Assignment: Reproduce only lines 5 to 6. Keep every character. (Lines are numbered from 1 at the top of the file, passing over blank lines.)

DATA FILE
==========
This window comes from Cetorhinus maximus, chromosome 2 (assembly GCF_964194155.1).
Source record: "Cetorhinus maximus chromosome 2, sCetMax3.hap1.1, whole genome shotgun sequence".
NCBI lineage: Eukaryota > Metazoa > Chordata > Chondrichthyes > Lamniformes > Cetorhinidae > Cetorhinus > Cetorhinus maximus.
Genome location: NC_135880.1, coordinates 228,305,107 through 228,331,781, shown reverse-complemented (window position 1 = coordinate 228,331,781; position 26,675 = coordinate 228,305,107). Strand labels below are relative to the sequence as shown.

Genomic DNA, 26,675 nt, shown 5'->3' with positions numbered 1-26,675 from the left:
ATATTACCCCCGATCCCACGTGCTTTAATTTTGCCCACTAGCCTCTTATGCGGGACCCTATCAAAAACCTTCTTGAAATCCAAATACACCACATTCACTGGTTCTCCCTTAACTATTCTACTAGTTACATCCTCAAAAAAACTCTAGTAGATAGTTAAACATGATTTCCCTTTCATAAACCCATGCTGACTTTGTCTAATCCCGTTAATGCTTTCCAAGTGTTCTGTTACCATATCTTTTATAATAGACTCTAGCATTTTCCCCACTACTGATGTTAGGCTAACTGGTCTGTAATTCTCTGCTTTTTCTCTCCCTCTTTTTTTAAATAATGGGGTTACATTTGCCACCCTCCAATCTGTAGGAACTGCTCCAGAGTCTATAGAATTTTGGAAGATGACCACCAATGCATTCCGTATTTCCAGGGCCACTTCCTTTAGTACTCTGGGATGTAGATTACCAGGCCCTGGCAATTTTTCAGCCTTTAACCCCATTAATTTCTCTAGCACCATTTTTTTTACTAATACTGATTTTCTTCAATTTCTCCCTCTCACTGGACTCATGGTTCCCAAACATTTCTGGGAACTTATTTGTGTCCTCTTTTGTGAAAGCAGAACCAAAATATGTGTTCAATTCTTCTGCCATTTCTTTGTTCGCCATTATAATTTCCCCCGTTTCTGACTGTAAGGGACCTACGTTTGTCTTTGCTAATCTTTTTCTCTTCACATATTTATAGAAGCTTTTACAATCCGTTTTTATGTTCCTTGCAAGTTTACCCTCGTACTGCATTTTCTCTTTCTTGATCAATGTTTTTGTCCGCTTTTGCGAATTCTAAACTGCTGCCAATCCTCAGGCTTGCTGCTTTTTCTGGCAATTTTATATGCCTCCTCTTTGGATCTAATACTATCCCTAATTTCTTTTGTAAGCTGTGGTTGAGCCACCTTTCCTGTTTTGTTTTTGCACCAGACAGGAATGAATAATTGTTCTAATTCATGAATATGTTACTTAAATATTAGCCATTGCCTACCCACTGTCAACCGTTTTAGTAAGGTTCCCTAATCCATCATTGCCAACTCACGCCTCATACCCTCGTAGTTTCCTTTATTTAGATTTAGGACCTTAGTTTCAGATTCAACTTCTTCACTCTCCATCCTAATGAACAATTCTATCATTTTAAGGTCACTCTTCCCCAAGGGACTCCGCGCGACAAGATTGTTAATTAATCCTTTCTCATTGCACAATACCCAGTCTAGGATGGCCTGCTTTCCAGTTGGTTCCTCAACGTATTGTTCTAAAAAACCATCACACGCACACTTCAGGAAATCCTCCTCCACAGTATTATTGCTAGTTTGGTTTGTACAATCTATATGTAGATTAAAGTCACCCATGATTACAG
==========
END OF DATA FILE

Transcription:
Genomic DNA, 26,675 nt, shown 5'->3' with positions numbered 1-26,675 from the left:
ATATTACCCCCGATCCCACGTGCTTTAATTTTGCCCACTAGCCTCTTATGCGGGACCCTATCAAAAACCTTCTTGAAATCCAAATACACCACATTCACTGGTTCTCCCTTAACTATTCTACTAGTTACATCCTCAAAAAAACTCTAGTAGATAGTTAAACATGATTTCCCTTTCATAAACCCATGCTGACTTTGTCTAATCCCGTTAATGCTTTCCAAGTGTTCTGTTACCATATCTTTTATAATAGACTCTAGCATTTTCCCCACTACTGATGTTAGGCTAACTGGTCTGTAATTCTCTGCTTTTTCTCTCCCTCTTTTTTTAAATAATGGGGTTACATTTGCCACCCTCCAATCTGTAGGAACTGCTCCAGAGTCTATAGAATTTTGGAAGATGACCACCAATGCATTCCGTATTTCCAGGGCCACTTCCTTTAGTACTCTGGGATGTAGATTACCAGGCCCTGGCAATTTTTCAGCCTTTAACCCCATTAATTTCTCTAGCACCATTTTTTTTACTAATACTGATTTTCTTCAATTTCTCCCTCTCACTGGACTCATGGTTCCCAAACATTTCTGGGAACTTATTTGTGTCCTCTTTTGTGAAAGCAGAACCAAAATATGTGTTCAATTCTTCTGCCATTTCTTTGTTCGCCATTATAATTTCCCCCGTTTCTGACTGTAAGGGACCTACGTTTGTCTTTGCTAATCTTTTTCTCTTCACATATTTATAGAAGCTTTTACAATCCGTTTTTATGTTCCTTGCAAGTTTACCCTCGTACTGCATTTTCTCTTTCTTGATCAATGTTTTTGTCCGCTTTTGCGAATTCTAAACTGCTGCCAATCCTCAGGCTTGCTGCTTTTTCTGGCAATTTTATATGCCTCCTCTTTGGATCTAATACTATCCCTAATTTCTTTTGTAAGCTGTGGTTGAGCCACCTTTCCTGTTTTGTTTTTGCACCAGACAGGAATGAATAATTGTTCTAATTCATGAATATGTTACTTAAATATTAGCCATTGCCTACCCACTGTCAACCGTTTTAGTAAGGTTCCCTAATCCATCATTGCCAACTCACGCCTCATACCCTCGTAGTTTCCTTTATTTAGATTTAGGACCTTAGTTTCAGATTCAACTTCTTCACTCTCCATCCTAATGAACAATTCTATCATTTTAAGGTCACTCTTCCCCAAGGGACTCCGCGCGACAAGATTGTTAATTAATCCTTTCTCATTGCACAATACCCAGTCTAGGATGGCCTGCTTTCCAGTTGGTTCCTCAACGTATTGTTCTAAAAAACCATCACACGCACACTTCAGGAAATCCTCCTCCACAGTATTATTGCTAGTTTGGTTTGTACAATCTATATGTAGATTAAAGTCACCCATGATTACAG